In 1530 the first colonizing expedition to Brazil was organized, and in 1534 the land was divided in 15 hereditary captaincies to populate the country and develop the cultivation of sugarcane, which was one of the most important products in the international market at the time. The captaincies were donated to Portuguese people, the donataries, who would go to Brazil and invest their own money in the land.
The system failed for a number of reasons, one of which was the fact that four of the donataries never even went to Brazil to explore their shares of land, and some of those who went had trouble with attacks from the natives of the lands. Also, the government never provided financial help to donataries, who, by their turns, still had to pay taxes to the Portuguese Crown, regarding their production. Only two out of 15 captaincies prospered: São Vicente and Pernambuco. Both because of sugarcane plantation.
The Sugarcane Cycle (1532 – 1700)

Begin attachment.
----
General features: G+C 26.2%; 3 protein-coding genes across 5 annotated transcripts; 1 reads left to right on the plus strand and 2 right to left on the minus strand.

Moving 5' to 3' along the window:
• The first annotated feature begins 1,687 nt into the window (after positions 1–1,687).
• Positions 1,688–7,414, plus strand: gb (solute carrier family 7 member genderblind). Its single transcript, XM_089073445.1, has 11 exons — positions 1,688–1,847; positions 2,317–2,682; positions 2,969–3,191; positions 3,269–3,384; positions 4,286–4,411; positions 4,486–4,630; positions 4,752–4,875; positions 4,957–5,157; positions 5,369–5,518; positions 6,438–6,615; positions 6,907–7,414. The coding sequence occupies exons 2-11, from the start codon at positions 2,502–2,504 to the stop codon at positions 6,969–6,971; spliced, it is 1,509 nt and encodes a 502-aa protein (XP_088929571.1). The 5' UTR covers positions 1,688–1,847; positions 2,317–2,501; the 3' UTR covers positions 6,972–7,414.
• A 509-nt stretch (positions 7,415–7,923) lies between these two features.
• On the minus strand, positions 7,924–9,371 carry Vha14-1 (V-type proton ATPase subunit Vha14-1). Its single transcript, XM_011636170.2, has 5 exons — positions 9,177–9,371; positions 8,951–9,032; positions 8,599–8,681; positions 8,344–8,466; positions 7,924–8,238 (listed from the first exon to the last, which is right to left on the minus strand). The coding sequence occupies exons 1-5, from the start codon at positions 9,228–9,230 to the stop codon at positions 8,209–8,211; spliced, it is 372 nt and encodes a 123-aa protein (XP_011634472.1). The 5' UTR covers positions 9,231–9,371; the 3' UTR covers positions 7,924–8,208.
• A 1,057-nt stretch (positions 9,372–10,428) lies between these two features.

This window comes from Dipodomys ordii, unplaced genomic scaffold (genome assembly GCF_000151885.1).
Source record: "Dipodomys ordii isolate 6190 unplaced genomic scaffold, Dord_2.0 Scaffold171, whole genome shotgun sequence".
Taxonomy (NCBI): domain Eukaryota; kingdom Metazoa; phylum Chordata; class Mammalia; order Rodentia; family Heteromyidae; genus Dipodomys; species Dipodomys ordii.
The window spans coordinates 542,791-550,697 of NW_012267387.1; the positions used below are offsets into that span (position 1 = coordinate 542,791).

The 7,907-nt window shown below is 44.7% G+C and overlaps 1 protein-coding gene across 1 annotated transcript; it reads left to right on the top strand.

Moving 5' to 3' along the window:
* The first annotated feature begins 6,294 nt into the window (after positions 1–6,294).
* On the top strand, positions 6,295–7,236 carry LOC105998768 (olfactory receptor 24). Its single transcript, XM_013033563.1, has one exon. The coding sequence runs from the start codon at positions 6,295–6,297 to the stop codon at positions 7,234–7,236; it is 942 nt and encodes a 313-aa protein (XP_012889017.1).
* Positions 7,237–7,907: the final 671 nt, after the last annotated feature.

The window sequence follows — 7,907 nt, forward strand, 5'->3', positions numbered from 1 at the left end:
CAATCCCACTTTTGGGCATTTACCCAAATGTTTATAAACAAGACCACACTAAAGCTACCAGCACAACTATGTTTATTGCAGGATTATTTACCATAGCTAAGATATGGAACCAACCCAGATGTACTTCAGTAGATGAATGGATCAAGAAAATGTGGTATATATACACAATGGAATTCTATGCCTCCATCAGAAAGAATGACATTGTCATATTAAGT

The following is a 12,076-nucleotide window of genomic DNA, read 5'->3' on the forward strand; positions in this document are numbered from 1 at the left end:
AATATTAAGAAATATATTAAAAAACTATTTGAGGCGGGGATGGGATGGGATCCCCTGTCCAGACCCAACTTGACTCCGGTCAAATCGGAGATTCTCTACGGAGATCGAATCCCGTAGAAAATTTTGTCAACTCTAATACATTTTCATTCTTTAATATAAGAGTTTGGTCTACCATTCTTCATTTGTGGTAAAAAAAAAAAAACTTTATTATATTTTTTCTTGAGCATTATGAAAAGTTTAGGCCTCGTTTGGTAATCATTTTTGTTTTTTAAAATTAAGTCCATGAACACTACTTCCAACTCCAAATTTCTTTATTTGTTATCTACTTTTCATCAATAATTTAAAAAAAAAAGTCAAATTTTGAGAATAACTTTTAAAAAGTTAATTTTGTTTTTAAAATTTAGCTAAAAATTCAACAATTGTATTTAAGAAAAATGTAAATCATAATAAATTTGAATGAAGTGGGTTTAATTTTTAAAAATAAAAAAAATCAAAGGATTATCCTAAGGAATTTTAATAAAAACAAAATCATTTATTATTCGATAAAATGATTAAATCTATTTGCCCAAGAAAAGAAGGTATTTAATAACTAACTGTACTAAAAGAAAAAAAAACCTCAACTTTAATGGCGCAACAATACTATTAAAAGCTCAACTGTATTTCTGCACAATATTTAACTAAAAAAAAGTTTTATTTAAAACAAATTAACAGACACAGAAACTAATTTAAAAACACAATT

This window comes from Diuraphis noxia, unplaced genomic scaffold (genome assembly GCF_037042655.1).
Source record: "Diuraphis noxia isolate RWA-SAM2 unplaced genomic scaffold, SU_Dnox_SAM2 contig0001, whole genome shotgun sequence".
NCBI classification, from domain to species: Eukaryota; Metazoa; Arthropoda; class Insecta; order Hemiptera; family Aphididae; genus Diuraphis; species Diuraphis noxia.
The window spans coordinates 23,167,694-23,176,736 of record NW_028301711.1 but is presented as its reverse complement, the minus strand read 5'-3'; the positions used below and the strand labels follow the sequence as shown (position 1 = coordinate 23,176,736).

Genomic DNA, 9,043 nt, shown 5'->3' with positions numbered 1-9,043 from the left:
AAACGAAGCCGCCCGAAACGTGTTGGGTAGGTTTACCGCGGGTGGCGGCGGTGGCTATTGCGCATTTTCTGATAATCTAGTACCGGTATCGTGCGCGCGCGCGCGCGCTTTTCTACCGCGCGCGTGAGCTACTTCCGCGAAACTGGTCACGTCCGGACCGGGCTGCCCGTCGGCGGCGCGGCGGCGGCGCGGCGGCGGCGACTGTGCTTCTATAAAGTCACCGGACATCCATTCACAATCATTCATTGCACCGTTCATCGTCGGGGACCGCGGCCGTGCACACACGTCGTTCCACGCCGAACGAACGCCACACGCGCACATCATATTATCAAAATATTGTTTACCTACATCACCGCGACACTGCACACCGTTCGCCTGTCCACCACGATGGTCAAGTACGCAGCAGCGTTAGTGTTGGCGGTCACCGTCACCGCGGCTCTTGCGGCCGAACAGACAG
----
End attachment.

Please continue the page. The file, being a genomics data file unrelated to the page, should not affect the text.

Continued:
Spain had found silver and gold in the areas they were colonizing in America, and Portugal tried to find them as well in the land they had. Since neither silver or gold were found, the economy in the colony was based on agricultural products, which were exported to Europe. In 1532, when sugarcane was introduced in Brazil, there were already plantations in Cape Verde, the Azores and Madeira islands, all of them were Portugal possessions.
Sugarcane adapted well to the lands of the New World, soon becoming the most important product in Brazil and made the only two successful captaincies of the time prosperous. Brazil became the main sugar producer from 1580s on and, for almost a century, it was the largest producer and main character in European markets with its sugar, until the Dutch left the country, taking the sugarcane plants to their colonies in Central America. With the market competition, Brazilian sugar started to lose ground in 1660, and in 1700 it was no longer a major player in the sugarcane sales.
Governorate General of Brazil (1548)
As the captaincies system had failed, in 1548, Portugal's kings established the first centralized government in Brazil in order to manage them. Known as Governo-Geral or Governorate General, it lasted until 1808 when the Royal Family arrived in Brazil. The first general governor established Salvador as the capital of the colony. In 1720, the general governors started being called vice kings.